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The Little Cabinet That Could

A hugely accomplished little piece of furniture.
A hugely accomplished little piece of furniture. And the tallest bed I've ever seen.
For a West Coast girl, learning to live on public transit is like learning how to write with your non-dominant hand. Lots of people do it. You know it’s possible. But it’s ugly and awkward and uncomfortable for a long time.

Unlike writing, reliance on public transit can also create some amusing situations. Like this weekend. This weekend, I went shopping for apartment stuff. My apartment has been a complete mess since I got here. I have no storage, only a futon, ironing board, cast iron pan and a mattress. It’s not exactly Trump Tower over here, y’know?

I was doing all right until the mattress was delivered. This thing is the biggest twin mattress I’ve ever seen. I got it because it was super cheap *and* made right here in Chicago. Turns out, it’s also extremely comfy…and about two feet tall. I feel like I’m living the Princess and the Pea story every time I go to sleep.

So my first morning after sleeping on it, I reach down to turn my alarm off and almost fall out of bed. My arm isn’t long enough to reach the floor from the bed. I decide, that’s it, I need a nightstand.

Saturday afternoon I’m perusing Home Goods, noting cheap kitchenwares and looking for ideas on how to create some semblance of privacy around my “bedroom.” (Yay, lofts.) And I stumble on some really cheap nightstands. I hem and haw, send Mom some pictures, hem and haw some more. A lady passes by me.

“That one’s really cute. You should get it,” she says.

“Oh yeah?”

“Yeah. I’d get it myself, but I’m taking the bus home.”

This should make me think, “Oh, crap, I’m taking the bus home too,” but in reality, I think, “You wuss. THE TABLE SHALL BE ALL MINE!”

Disappointingly for the story, I didn’t buy that table. But I did buy *a* table. A three-and-a-half foot-high bedside table. I surveyed it carefully. I could put my purse and other purchases inside its cabinet door, and then I would only have to carry the one thing. Cleverness!

I check out and ask, as nonchalantly as I can muster, if the clerk has a bag large enough to fit at least partway over the table. This being the Midwest, she helps me pull the largest bag they have over the bottom. I figure this will give me something to hold on to, as well as keep the door from swinging around and hitting other bus riders.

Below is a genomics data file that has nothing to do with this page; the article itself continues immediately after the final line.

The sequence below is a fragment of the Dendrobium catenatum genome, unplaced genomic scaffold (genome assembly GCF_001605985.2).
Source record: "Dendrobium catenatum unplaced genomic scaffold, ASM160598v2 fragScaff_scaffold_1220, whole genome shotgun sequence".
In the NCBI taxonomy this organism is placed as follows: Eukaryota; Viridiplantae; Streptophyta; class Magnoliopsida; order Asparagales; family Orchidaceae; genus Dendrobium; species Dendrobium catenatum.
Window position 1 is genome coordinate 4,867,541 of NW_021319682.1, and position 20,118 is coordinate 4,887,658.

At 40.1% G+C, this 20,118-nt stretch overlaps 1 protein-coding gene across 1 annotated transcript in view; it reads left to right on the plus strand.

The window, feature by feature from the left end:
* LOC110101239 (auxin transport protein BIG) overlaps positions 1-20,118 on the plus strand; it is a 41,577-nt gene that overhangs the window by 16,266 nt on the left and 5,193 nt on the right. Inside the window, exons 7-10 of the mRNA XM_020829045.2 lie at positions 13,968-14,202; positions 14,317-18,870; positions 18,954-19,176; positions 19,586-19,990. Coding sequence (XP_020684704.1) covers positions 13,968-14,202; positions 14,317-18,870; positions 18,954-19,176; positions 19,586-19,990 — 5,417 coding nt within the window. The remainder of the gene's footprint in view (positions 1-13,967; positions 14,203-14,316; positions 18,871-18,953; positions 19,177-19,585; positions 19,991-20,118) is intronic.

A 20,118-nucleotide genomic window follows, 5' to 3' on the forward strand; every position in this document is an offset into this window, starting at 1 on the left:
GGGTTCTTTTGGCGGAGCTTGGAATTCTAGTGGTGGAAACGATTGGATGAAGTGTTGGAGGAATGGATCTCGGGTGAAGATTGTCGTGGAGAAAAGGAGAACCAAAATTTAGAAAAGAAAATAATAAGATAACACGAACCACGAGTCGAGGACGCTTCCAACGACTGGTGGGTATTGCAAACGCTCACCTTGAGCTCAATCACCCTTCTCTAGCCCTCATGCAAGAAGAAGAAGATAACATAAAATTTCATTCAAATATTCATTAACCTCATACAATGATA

So my table and I ride down the escalator to street level. I savvily avoid attempting to go through the rotating door with my nightstand, having made a similar mistake earlier in the day when I tried to go through one at Target with a newly purchased rolling laundry hamper. (Thank goodness the hamper was Rubbermaid. The sound it made when it got smashed in the door made a little girl near me scream. Or maybe that was me.)

And then it’s out on the street. My chances of escaping the store unseen are shot. This being Saturday night, Michigan Avenue, one of Downtown’s main drags, is heavily populated with girls in too much makeup holding onto guys in pants that are too tight. They are all conspicuously lacking unwieldy pieces of furniture.

I make my way across the street to a similarly crowded bus stop. My phone tells me it will be fifteen minutes before my bus arrives. So I plop the nightstand next to the stop and sit on the top of it, as if sitting on a bedside table at a bus stop is the most natural thing to do on a Saturday night. Haven’t you heard? It’s all the rage in Europe. I hear the French pair up and carry around small dressers.

I am so busy looking nonchalant that I nearly miss my bus. I hope that it is not the oddest thing a bus driver has ever seen brought on board. In a misguided attempt to be considerate, I make my way to the back of the bus and sit between two men. In order to keep the nightstand secure, I have to hold it between my knees. I’m now making contact with these dudes’ knees in a way that would get me fired if we worked for the same company, plus the people in the row ahead of me are now boxed in. So at the next stop, I move to the rear exit and stand there, stalwartly refusing to make eye contact with any of the other patrons.

For the rest of the ride, I felt like Kramer from Seinfeld. This is so something he would do. I became appreciative of the table’s distressed finish when I realized that at every stop, the door was going to open right into the side of the table. I became even more appreciative when the name of my stop was called.

I’m now attached to this $60 piece of crap table, because I look at it and laugh. It made it, like me. It’s still in one piece despite a bumpy ride. I can relate to that.

But I think I’ll be ordering my dresser from Amazon.

Published in My Life in Boystown


  1. LOL! What a great story! The nice thing about public transportation in a big city is that ANYTHING goes. Seriously. You weren’t drunk or high or muttering (I don’t think), so that gained you several points in the eyes of your fellow passengers. Not too long ago, I was riding a bus in San Francisco when a drunk, muttering guy got on, carrying a grocery store basket. It held five glass bottles of vodka, all with the anti-theft guards still on them. He’d tried to hide them by placing two packages of tortillas on top. They clanked around at every stop.

    You are far more normal than that.

  2. Goosey


    LOL That is the best furniture story ever, and it’s so you.

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